Giving visitors information about the local area and its facilities.
I have done this with individual students and groups of 2/3, but never in a class situation, but I am sure it will work. Let me know if you try this out and what happened. Lots of luck
Liz Glanville, Italy
At this level, you really want to stimulate interest in a topic, which gets them talking. Questionnaires are really good for this type of activity and introduce lots of new vocabulary too. There’s a really good book for this called “Speaking Personally”. It’s also a good idea to deal with something topical – it could be anything in the news, arts, even gossip. You could find short articles and use them as a point of departure for discussion. Once they see that the reading stimulates talking, they won’t mind reading a bit. As I said before, the key is in finding subjects that stimulate debate and discussion. I always find it useful to use reading material, which helps to get the students thinking and therefore talking!
Lilly Spillman, Argentina
This is in response to Marianne from Malaysia concerning her question about conversation lessons with a group of Japanese women. Marianne, I have also been teaching conversation to groups of adults and I do agree with you that sometimes text books happen to have too much reading which students do not find appealing. However, this year I discovered ‘Inside Out’ (intermediate, upper and advanced) to be a very interesting resource for conversation lessons. As it is a new textbook, most of the topics are up to date and the students enjoy them a lot. There are very good songs and interesting readings which bring about a lot of debate and active participation on the part of the students. I don’t necessarily give them the grammar items, but I do work with vocabulary which you can find in the workbook. Besides this, the students can surf in the net and find activities while they have fun. I hope you try and that this has been helpful. Good Luck!!
I think Marriana’s approach is good. To save boring her students she can play some games concerning the words she has taught. For example she can ask one student to leave the classroom and then choose a word with the other students. After entering the class that student names some words and the others answer her with No or Yes.
I wish her success
Harrow English School
We suggest that the pupils be directed to the numerous ways of finding individual, private e-mail correspondents in Britain and become part of an organised but private exchange of information, ideas and gossip.
Books and materials mentioned in these answers are suggestions from users and do not indicate recommendations from the BBC and the British Council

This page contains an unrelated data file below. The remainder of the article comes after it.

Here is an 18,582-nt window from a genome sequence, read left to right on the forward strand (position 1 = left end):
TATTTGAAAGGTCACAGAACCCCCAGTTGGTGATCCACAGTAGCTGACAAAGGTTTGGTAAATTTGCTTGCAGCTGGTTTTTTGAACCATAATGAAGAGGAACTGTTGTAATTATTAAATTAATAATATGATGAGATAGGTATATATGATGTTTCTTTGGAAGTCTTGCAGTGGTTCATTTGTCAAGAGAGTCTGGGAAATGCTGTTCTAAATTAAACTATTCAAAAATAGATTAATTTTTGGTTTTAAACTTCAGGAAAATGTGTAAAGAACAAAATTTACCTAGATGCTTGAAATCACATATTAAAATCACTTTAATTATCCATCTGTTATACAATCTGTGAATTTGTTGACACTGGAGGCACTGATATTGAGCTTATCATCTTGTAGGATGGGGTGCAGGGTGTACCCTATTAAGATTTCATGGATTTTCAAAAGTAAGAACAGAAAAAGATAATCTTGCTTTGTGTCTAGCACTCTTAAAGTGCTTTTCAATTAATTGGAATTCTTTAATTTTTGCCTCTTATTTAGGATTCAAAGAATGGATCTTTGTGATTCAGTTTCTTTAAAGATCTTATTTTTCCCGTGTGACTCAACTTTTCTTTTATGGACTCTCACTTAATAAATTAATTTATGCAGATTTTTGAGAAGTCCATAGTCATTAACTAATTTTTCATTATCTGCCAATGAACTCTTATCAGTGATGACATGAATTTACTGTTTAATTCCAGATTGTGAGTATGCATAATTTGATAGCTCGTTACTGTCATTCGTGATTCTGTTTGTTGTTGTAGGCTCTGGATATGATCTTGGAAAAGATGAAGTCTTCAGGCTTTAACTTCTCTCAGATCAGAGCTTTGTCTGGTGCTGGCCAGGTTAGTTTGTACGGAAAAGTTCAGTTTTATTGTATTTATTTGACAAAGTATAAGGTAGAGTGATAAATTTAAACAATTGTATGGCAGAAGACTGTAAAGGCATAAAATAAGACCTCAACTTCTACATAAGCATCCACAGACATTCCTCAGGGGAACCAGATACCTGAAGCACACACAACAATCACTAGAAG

On these pages you will find links to articles connected with the teaching of listening skills.
Paul Kaye, Materials writer, Bolivia
This article is in two parts. This part looks at what a speaker needs to be able to do in order to use spoken English as an effective form of communication. For example, speakers need to pronounce individual sounds clearly, understand the functions of language, and follow the conventions of turn-taking. The second article will look at how these competencies can be evaluated, with specific discussion of formal methods such as the IELTS and Cambridge Main Suite speaking tests.
Judit Fehér, Freelance teacher, Trainer, Materials writer
How would your Christmas feel without a Christmas tree or your birthday without a cake? How romantic would your romantic dinner be without candles? Probably you agree that these little things make a lot of difference and it is with good reason why people spend time, money and energy to get the right small objects to help them put themselves and their loved ones into the right mood.
Go to this article >>
Group discussion skills
Amy Lightfoot, British Council, India
Group discussions occur in many different formats – from very informal ones between friends to highly structured and challenging discussions included as part of a selection process. In both cases, there are a number of specific skills that we can help our students develop to become better able to contribute effectively to group discussions.
Public speaking skills
Amy Lightfoot, British Council, India
For many people, standing up in public and doing a speech is one of their greatest fears. For many language students in particular, this is the ultimate challenge. In this article we will look at some ways we can help intermediate level students to overcome the difficulties involved and explore some techniques for making their speeches as impressive as possible.
David Heathfield, Trainer, Writer, UK
People spend a huge chunk of their everyday conversation time talking about themselves and the people they know, so the most natural thing in the world is for us to invite our students to do the same.
Increasing student interaction
Patrick Howarth, Teacher, Trainer, Portugal
I have noticed in many of the classes I have taught that there can be a tendency for the learners to want to interact with me but less enthusiasm when it comes to interacting with each other. I should emphasize that this reticence only applies to interaction in English but it does seem to apply to groups of all nationalities, ages and levels.
Audio exchange project
Deborah Bullock, Teacher, British Council, Ukraine
Even though the exchange failed, the task of creating a radio programme benefited the students. They welcomed the opportunity to communicate with non-Ukrainian teenagers and they were keen to share information about special days in their country.
Video exchange project
Deborah Bullock, Teacher, British Council, Ukraine
Getting teenagers to speak English can prove a challenge to many teachers. One way is to provide a context for real and meaningful communication. This article examines how a video exchange project can stimulate motivation and interest by providing such a context.
Tom Hayton, Teacher, Business Trainer, British Council Kuala Lumpur
In this article I would like to give you a few tips and some advice on what I’ve learned from helping students prepare and deliver presentations.